The second half of the program opened with a work by George Crumb, his Four Nocturnes for Violin and Piano (Night Music II) (Crumb is a big one for dual titles). Orkis made an appeal from the stage before the two began the piece, begging for silence from an audience that had shaken the roof with its coughing. This is—Orkis was not wrong to beseech—a quiet and disquieting work, tranquil and jarring. It involves the typical Crumbian tricks: The pianist leans into the belly of his instrument, plucking and strumming the strings; the violinist also plucks and strums, in addition to hitting and rubbing. The duo performed this work with utmost respect and not a little effectiveness, and the composer—robust and beaming—was on hand to receive his share of applause.

Mutter, like Bell, waded into Bartók, although that composer’s Violin Sonata No. 2, forbidding and cerebral, bears little resemblance to the friendly Rhapsody. Mutter acquitted herself well, giving the sonata a drive, an inexorability. Like her counterpart from Indiana, she has good rhythmic sense, and ample technique. Yet she is sometimes guilty of dull playing, even if it is otherwise unobjectionable. It is hard to fault her specifically—she is an able violinist by any fair standard—but one often finds oneself hoping that she will catch a gust of inspiration.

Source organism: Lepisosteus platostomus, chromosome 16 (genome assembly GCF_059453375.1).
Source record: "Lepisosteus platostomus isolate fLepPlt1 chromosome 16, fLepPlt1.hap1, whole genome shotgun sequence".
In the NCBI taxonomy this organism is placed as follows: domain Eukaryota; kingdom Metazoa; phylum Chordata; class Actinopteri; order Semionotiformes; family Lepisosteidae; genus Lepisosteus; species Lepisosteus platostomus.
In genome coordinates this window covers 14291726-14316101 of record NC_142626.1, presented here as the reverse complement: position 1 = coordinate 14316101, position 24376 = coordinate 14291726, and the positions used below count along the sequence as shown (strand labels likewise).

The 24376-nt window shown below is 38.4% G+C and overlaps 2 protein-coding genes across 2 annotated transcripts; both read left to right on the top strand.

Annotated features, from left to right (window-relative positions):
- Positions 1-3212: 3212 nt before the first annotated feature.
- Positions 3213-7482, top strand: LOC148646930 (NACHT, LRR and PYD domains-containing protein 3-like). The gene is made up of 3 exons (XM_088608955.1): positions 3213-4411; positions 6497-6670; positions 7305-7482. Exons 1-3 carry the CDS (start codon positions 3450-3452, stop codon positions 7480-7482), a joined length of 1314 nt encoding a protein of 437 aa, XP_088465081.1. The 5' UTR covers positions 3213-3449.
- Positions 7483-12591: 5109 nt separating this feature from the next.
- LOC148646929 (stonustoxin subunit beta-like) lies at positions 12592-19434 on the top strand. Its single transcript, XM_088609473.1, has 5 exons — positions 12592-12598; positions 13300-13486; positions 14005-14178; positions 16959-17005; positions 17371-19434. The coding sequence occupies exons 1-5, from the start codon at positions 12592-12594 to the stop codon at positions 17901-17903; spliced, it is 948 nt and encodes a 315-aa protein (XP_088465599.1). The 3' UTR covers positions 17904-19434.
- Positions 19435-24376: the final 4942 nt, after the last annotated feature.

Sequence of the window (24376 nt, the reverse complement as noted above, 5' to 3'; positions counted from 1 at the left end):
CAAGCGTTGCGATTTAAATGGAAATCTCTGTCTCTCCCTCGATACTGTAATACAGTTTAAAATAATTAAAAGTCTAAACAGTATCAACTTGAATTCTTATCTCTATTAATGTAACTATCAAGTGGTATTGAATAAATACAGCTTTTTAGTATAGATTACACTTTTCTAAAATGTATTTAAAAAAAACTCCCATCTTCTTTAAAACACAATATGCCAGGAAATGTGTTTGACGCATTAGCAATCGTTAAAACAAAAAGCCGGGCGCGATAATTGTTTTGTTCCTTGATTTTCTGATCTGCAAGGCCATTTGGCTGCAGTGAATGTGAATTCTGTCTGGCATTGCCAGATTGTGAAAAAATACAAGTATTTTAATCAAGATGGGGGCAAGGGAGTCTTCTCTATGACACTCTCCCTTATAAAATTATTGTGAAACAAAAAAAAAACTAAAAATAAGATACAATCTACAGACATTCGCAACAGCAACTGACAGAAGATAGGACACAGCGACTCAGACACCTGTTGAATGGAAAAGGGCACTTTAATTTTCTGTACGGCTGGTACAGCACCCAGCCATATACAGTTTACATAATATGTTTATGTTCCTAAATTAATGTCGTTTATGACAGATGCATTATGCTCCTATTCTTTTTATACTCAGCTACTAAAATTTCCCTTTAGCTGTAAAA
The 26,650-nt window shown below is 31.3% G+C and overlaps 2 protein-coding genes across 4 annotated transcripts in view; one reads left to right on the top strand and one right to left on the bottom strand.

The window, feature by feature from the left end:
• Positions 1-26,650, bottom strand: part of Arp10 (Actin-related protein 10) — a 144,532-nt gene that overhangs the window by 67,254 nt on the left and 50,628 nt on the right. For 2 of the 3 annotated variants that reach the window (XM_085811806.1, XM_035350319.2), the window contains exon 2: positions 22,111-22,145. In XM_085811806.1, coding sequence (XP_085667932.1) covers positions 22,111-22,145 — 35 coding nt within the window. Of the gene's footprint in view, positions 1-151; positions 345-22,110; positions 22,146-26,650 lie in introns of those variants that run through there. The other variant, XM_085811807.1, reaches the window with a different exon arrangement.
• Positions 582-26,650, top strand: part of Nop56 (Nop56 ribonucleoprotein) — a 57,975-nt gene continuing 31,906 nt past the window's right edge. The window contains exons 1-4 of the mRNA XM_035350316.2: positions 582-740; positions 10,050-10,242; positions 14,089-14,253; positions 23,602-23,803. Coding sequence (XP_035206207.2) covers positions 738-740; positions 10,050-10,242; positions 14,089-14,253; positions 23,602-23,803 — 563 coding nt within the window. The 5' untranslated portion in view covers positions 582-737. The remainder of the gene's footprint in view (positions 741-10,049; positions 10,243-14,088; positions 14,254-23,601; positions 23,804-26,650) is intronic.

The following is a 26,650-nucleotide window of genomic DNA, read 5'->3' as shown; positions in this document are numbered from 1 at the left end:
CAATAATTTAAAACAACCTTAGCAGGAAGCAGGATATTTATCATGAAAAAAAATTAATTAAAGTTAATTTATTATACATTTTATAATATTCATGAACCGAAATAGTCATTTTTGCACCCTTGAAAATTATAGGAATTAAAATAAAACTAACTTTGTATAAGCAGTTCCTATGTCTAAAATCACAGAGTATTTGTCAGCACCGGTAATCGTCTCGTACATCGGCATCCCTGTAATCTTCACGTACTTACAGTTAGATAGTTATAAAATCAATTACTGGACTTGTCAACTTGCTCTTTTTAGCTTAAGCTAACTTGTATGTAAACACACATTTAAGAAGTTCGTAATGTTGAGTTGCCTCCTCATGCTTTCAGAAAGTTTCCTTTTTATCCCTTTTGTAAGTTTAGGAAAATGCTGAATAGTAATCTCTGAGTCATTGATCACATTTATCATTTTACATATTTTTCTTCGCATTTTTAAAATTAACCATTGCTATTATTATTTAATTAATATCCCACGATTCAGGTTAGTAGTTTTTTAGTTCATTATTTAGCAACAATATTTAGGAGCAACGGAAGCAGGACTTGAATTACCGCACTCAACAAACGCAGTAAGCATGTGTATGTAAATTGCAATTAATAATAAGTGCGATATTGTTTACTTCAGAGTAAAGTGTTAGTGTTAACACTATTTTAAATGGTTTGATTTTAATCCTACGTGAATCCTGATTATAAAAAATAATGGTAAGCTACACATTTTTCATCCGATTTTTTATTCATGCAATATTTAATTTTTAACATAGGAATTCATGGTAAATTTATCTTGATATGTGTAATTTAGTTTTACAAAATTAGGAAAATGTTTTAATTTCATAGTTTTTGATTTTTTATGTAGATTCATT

Last on the printed program was Ravel’s popular Tzigane (meaning “gypsy”), which Mutter lit into at an unusually fast clip. On the whole, she was commanding, if a bit wobbly in spots. She produced a pleasingly rough sound; she put just the right amount of throb in her vibrato (she, too, has gypsy in her hands); her octaves were clean and well weighted. But, in contrast to Bell, one could not entirely relax with her, trusting that all would be well: One had to look out for bumps, dips, and hiccups. Mutter lost refinement in the upper register, and she was occasionally pinched, lacking flexibility and freedom. She managed to complete her task, as she always does, but it seems more an effort than is perhaps desirable. She is a capable violinist, and even an excellent one, but she is not—not yet, at least—a transcendent, enthralling one. She survives a performance, when an immortal would triumph or transform in it. Her sole encore was more Ravel, the Habanera, which she dispatched limply and indifferently.

We are, let us rejoice, rich in violinists, even in quite young ones. There is Maxim Vengerov (age twenty-five), Gil Shaham (twenty-eight), Midori (one name, please, and she is twenty-seven), and the bedazzling Hilary Hahn, who at only nineteen is already a deeply satisfying violinist. In this group, Joshua Bell and Anne-Sophie Mutter seem senior statesmen. They will presumably continue to grow in wisdom and ability. But they have already accomplished, in their twenty-year careers, a fair amount —and this is especially true of the relatively unsung one from the great Midwest.


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  1. Joshua Bell appeared at Alice Tully Hall, Lincoln Center, on January 9; Anne-Sophie Mutter appeared at Carnegie Hall on January 10. Go back to the text.

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This article originally appeared in The New Criterion, Volume 18 Number 6, on page 60